A digital spinal cord that streams your thoughts

“The exoskeleton would be a perfect example. You would put on a sleeve or a jacket or a pair of pants that have their own motors in them, and you then control the movement of those arms and legs straight out of your brain.”

So will everyone one day have the power to control the world with a device implanted in their brain?

“If it’s to happen … the system will have to provide a superior ability to interact with technology to what an able-bodied person can achieve,” Thomas says.

“The way I think that will happen is through speed.”

We love science puns VIDEO

Republish

Creative Commons Logo

Republishing our content

We want our stories to be shared and seen by as many people as possible.

Therefore, unless it says otherwise, copyright on the stories on Particle belongs to Scitech and they are published under a Creative Commons Attribution-NoDerivatives 4.0 International License.

This allows you to republish our articles online or in print for free. You just need to credit us and link to us, and you can’t edit our material or sell it separately.

Using the ‘republish’ button on our website is the easiest way to meet our guidelines.

Guidelines

You cannot edit the article.

When republishing, you have to credit our authors, ideally in the byline. You have to credit Particle with a link back to the original publication on Particle.

If you’re republishing online, you must use our pageview counter, link to us and include links from our story. Our page view counter is a small pixel-ping (invisible to the eye) that allows us to know when our content is republished. It’s a condition of our guidelines that you include our counter. If you use the ‘republish’ then you’ll capture our page counter.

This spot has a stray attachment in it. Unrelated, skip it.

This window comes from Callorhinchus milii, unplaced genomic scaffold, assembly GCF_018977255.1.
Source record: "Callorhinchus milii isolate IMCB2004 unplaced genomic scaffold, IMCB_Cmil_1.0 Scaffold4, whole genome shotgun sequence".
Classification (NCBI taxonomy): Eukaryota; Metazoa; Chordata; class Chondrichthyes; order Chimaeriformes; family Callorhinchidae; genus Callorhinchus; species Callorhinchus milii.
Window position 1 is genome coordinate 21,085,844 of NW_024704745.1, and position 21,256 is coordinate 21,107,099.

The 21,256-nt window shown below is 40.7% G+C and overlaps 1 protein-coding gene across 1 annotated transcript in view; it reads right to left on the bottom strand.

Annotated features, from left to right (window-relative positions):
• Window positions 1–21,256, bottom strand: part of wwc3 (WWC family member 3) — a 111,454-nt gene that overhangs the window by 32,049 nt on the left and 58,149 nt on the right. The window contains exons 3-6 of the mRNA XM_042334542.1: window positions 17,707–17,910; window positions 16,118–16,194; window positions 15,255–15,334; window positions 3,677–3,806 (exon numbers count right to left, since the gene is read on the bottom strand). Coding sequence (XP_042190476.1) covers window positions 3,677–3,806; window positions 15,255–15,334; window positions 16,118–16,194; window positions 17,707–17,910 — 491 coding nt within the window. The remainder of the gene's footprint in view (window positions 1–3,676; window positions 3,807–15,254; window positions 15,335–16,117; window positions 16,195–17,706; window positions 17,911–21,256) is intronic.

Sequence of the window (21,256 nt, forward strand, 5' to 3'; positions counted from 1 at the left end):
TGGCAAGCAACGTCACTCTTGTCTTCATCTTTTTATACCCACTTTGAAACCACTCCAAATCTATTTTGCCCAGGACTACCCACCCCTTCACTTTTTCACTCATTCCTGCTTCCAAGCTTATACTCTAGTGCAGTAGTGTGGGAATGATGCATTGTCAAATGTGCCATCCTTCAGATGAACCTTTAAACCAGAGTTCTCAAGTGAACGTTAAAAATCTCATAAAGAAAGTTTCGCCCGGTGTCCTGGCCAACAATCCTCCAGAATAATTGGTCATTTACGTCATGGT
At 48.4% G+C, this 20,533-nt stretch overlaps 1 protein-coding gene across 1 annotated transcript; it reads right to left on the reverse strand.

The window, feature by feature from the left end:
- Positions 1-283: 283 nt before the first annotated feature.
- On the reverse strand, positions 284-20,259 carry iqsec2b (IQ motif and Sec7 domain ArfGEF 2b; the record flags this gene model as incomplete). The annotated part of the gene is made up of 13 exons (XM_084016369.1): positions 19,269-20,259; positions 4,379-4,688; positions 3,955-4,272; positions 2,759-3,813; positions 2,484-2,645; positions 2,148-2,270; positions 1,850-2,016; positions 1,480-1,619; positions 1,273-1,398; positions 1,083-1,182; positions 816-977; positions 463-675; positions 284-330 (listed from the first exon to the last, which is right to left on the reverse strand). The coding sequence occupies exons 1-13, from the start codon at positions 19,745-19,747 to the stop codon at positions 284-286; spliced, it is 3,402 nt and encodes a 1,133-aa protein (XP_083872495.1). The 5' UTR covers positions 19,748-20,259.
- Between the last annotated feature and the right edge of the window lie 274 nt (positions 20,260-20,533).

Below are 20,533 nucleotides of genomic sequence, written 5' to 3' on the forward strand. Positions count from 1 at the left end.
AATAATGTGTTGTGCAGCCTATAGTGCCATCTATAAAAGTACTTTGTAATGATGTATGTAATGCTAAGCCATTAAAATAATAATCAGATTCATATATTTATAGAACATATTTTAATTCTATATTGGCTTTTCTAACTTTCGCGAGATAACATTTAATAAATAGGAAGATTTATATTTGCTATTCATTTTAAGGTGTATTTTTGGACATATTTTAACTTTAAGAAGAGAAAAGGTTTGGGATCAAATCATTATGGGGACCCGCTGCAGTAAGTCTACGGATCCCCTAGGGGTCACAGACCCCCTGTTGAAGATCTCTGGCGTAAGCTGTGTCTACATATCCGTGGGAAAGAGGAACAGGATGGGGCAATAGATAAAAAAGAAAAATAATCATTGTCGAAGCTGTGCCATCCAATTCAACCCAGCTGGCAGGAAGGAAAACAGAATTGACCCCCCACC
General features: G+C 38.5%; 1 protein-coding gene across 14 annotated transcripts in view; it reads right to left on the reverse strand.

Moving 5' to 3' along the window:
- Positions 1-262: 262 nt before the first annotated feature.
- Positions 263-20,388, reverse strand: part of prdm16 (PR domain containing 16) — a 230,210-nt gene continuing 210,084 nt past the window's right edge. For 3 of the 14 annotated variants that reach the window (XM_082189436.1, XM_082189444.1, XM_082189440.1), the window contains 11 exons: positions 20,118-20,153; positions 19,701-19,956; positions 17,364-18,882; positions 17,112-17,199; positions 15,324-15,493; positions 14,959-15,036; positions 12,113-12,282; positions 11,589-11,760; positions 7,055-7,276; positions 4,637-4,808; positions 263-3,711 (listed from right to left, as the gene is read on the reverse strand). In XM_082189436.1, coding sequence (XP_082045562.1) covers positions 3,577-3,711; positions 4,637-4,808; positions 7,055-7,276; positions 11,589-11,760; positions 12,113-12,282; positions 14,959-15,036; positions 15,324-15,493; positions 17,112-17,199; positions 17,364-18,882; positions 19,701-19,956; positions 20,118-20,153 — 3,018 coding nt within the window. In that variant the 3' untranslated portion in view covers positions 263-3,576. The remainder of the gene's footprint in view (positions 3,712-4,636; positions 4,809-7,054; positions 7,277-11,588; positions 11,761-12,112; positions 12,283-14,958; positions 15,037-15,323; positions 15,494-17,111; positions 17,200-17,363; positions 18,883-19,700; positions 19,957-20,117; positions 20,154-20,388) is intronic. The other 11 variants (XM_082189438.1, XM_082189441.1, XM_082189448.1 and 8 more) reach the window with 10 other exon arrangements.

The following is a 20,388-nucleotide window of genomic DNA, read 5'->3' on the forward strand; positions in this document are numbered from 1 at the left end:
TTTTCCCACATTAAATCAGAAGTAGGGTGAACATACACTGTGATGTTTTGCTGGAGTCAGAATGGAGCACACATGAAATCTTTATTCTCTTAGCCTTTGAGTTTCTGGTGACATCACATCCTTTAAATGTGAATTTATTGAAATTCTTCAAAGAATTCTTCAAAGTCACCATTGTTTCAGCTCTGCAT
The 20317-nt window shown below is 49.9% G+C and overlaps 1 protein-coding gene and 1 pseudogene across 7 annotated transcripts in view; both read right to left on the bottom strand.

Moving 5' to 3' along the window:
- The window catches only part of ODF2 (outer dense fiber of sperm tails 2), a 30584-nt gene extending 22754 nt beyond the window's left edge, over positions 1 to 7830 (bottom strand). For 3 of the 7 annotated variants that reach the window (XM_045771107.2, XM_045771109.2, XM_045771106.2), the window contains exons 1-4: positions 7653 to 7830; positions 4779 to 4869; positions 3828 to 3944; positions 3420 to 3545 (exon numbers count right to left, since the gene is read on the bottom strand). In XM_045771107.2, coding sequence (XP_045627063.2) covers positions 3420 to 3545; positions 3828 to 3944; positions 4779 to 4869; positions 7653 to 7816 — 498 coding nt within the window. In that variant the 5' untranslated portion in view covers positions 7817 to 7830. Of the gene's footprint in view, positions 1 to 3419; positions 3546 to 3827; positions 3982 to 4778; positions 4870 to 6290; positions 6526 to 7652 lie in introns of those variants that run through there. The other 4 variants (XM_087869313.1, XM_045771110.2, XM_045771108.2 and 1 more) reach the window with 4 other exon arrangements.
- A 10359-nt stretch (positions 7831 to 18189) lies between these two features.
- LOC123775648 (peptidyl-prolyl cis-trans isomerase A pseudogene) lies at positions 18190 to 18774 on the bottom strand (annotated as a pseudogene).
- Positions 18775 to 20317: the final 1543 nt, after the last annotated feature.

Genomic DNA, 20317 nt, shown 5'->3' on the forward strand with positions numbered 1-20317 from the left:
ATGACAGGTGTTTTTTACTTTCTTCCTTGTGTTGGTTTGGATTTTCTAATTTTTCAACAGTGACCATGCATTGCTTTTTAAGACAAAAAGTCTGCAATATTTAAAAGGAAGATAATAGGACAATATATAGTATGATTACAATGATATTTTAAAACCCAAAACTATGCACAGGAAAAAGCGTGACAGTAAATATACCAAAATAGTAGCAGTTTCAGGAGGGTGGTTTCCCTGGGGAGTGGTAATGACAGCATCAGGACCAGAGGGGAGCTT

If you’re republishing in print, please email us to let us so we know about it (we get very proud to see our work republished) and you must include the Particle logo next to the credits. Download logo here.

If you wish to republish all our stories, please contact us directly to discuss this opportunity.

Images

Most of the images used on Particle are copyright of the photographer who made them.

It is your responsibility to confirm that you’re licensed to republish images in our articles.

Video

All Particle videos can be accessed through YouTube under the Standard YouTube Licence.

The Standard YouTube licence

  1. This licence is ‘All Rights Reserved’, granting provisions for YouTube to display the content, and YouTube’s visitors to stream the content. This means that the content may be streamed from YouTube but specifically forbids downloading, adaptation, and redistribution, except where otherwise licensed. When uploading your content to YouTube it will automatically use the Standard YouTube licence. You can check this by clicking on Advanced Settings and looking at the dropdown box ‘License and rights ownership’.
  2. When a user is uploading a video he has license options that he can choose from. The first option is “standard YouTube License” which means that you grant the broadcasting rights to YouTube. This essentially means that your video can only be accessed from YouTube for watching purpose and cannot be reproduced or distributed in any other form without your consent.

Contact

For more information about using our content, email us: particle@scitech.org.au

Copy this HTML into your CMS
Press Ctrl+C to copy

We've got chemistry. Want something physical?